The book "Training for the New Alpinism" by Scott Johnston and Steve House set new standards for thorough, science and coaching-based training advice for alpinists and endurance athletes alike. Although focused on fast and light alpinism (aka "new" alpinism), Johnston''s...
The book "Training for the New Alpinism" by Scott Johnston and Steve House set new standards for thorough, science and coaching-based training advice for alpinists and endurance athletes alike. Although focused on fast and light alpinism (aka "new" alpinism), Johnston''s background as a coach in cross country skiing permeated the book and, as a result, much of the book could be easily applied to other endeavors- like cross country skiing, mountain running, and ski mountaineering (SkiMo). With support from Patagonia as publisher, a large emphasis was placed on clear, high quality, information-dense graphics that were far superior to anything else available at the time. I highly recommended this book when it was published and continue to do so today.
Enter this new volume from Johnston and co-authors Steve House and Kilian Jornet that is focused on mountain running, ultra running, and SkiMo. Along with the same science and coaching-based guidance, similarly superior graphics, a unique focus on strength development, and an excellent handbook to developing your own training plan, "Training for the Uphill Athlete" represents a new milestone in quality and thoroughness in a training guide for the endurance athlete.
In this book one will find a nicely presented approach to training for "uphill" endurance sports such as mountain running and SkiMo. Throughout, the authors provide a scientific and/or coaching-based foundation for the specific training programs being described. Of particular note are the sections on ATP production and lactate metabolism- the best presentation of this material that I have been exposed to. All of this gives the reader the basis for (or a starting point for) development of a personal training "philosophy"- something that is critical to the success of any training regimen. As is pointed out frequently in the book, each individual presents a unique combination of physiology, biomechanics, life situation, and personality. Provided with a basic foundational approach and the specific tools needed to enable successful, progressive training , the reader is well positioned to be able to design and execute upon a training program that is aligned with his or her abilities, time, commitment, and goals.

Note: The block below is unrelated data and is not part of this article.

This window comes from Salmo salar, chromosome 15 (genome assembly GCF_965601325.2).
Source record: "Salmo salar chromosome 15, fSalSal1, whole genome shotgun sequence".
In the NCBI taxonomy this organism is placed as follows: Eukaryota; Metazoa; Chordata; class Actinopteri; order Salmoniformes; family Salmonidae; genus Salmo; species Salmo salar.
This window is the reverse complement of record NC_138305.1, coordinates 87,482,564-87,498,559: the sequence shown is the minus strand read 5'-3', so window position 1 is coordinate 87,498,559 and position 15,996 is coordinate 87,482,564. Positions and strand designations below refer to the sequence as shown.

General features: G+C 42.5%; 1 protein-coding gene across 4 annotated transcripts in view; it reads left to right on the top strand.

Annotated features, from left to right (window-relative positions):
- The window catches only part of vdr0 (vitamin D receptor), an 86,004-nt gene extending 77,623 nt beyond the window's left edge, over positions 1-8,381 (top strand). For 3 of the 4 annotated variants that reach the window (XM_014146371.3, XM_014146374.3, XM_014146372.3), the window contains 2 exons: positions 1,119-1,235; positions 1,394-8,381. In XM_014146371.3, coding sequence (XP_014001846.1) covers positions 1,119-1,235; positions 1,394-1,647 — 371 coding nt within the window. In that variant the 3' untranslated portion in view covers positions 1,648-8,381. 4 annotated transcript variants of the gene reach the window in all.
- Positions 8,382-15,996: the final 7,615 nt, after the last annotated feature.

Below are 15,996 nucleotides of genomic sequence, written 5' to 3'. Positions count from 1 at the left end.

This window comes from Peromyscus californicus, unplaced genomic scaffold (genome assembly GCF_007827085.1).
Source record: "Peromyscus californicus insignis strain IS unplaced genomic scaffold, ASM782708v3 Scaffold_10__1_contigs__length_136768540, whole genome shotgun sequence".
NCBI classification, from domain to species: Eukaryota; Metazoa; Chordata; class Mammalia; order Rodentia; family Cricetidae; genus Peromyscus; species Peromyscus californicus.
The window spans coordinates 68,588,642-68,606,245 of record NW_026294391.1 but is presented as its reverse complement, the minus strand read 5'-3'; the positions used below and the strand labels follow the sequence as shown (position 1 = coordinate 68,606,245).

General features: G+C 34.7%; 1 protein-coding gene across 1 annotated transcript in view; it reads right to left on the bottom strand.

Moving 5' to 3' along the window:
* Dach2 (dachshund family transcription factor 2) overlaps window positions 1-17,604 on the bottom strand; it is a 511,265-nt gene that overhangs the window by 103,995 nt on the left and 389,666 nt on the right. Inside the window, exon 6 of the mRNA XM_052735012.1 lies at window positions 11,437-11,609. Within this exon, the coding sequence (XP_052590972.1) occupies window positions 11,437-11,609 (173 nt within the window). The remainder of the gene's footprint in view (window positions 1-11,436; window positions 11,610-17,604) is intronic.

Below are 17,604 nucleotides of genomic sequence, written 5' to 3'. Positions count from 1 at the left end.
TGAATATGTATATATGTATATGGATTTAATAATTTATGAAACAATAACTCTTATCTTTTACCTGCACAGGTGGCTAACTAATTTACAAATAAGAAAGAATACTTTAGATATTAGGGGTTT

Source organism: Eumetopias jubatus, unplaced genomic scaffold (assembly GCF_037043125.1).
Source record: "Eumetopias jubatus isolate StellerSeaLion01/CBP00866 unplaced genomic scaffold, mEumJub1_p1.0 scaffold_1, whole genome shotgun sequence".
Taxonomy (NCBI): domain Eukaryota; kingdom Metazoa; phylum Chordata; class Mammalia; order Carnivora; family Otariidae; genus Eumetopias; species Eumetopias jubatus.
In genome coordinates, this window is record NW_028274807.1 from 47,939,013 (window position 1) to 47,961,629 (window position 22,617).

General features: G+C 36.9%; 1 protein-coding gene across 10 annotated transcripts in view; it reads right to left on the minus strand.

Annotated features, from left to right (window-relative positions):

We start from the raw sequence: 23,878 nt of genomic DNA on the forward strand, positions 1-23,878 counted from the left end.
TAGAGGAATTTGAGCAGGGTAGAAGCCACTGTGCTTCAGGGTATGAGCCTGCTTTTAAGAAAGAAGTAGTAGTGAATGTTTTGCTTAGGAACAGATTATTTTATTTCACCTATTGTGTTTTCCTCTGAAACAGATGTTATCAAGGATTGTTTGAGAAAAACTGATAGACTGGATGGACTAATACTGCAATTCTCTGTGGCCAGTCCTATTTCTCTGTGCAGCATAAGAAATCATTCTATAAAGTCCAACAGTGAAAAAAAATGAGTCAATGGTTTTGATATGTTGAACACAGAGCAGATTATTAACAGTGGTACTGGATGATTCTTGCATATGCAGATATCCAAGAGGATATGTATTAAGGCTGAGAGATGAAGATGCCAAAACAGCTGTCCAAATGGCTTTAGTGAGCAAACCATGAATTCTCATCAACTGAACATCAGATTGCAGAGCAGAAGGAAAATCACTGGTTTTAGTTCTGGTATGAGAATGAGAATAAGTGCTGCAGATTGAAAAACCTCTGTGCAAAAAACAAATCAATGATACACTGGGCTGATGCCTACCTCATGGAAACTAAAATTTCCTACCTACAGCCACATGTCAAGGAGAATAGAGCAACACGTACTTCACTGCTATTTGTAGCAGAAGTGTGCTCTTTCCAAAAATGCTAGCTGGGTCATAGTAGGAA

The overarching mantras laced through the material are:
aerobic base development, "progression, progression, progression", and the critical importance of substantial integrated strength training elements
Too many athletes and recreationalists ramp training up too quickly, incorporate intensity too soon, suffer injury, and, potentially, burnout. By properly progressing training load and intensity and integrating strength sessions into the program such "training errors" can be largely avoided. These themes are regularly brought forward and discussed throughout the book and recommendations are provided to help the reader incorporate appropriate progressions and strength programs.
Although of limited value, the book is punctuated by sidebar stories and opinions from representative uphill athletes- both elite level and some well-known sub-elite athletes. I find these individual essays to be more of a hinderance to the authors otherwise successful goal to provide clear guidance but I know that many find such stories inspirational.
Also included are "Kilian''s Notes"- short sections where Kilian describes his training history, training methods, and some specific workouts. Again, I find these of limited value as they are coming from an athlete who has been in intensive endurance training since he was 13 years old, with a 90+ VO2max, mental fortitude that is similarly off the charts, and has raced thousands of times. Having trained with athletes with some of these attributes, I can say that what they do is not particularly relevant even to those with relatively high VO2max and long histories with training for endurance sport. If you have ever competed against or trained with someone with a 90+ VO2max you will know what I mean. I suggest that one take these Kilian missives as just that- an entertaining peak into what such an extraordinary and accomplished athlete does and not a prescription for anyone else. Unfortunately there is no warning to this effect in the book.
I have found little to disagree with in this book with the exception of the science fiction provided on "fat adaptation" and a "hook-line-and-sinker" devotion to the persistent hunting theory as a basis for understanding human endurance abilities. But these are minor items and thankfully nutrition is not a focus of the book so it is easy to let these go and concentrate on all of the truly valuable information and presentation in the book.
I highly recommend this book for anyone who is interested in understanding fundamental endurance training concepts, evolving a personal approach based on these concepts, and developing a reliable, flexible training plan that will, with consistency and commitment, lead to success and goal achievement in endurance sport.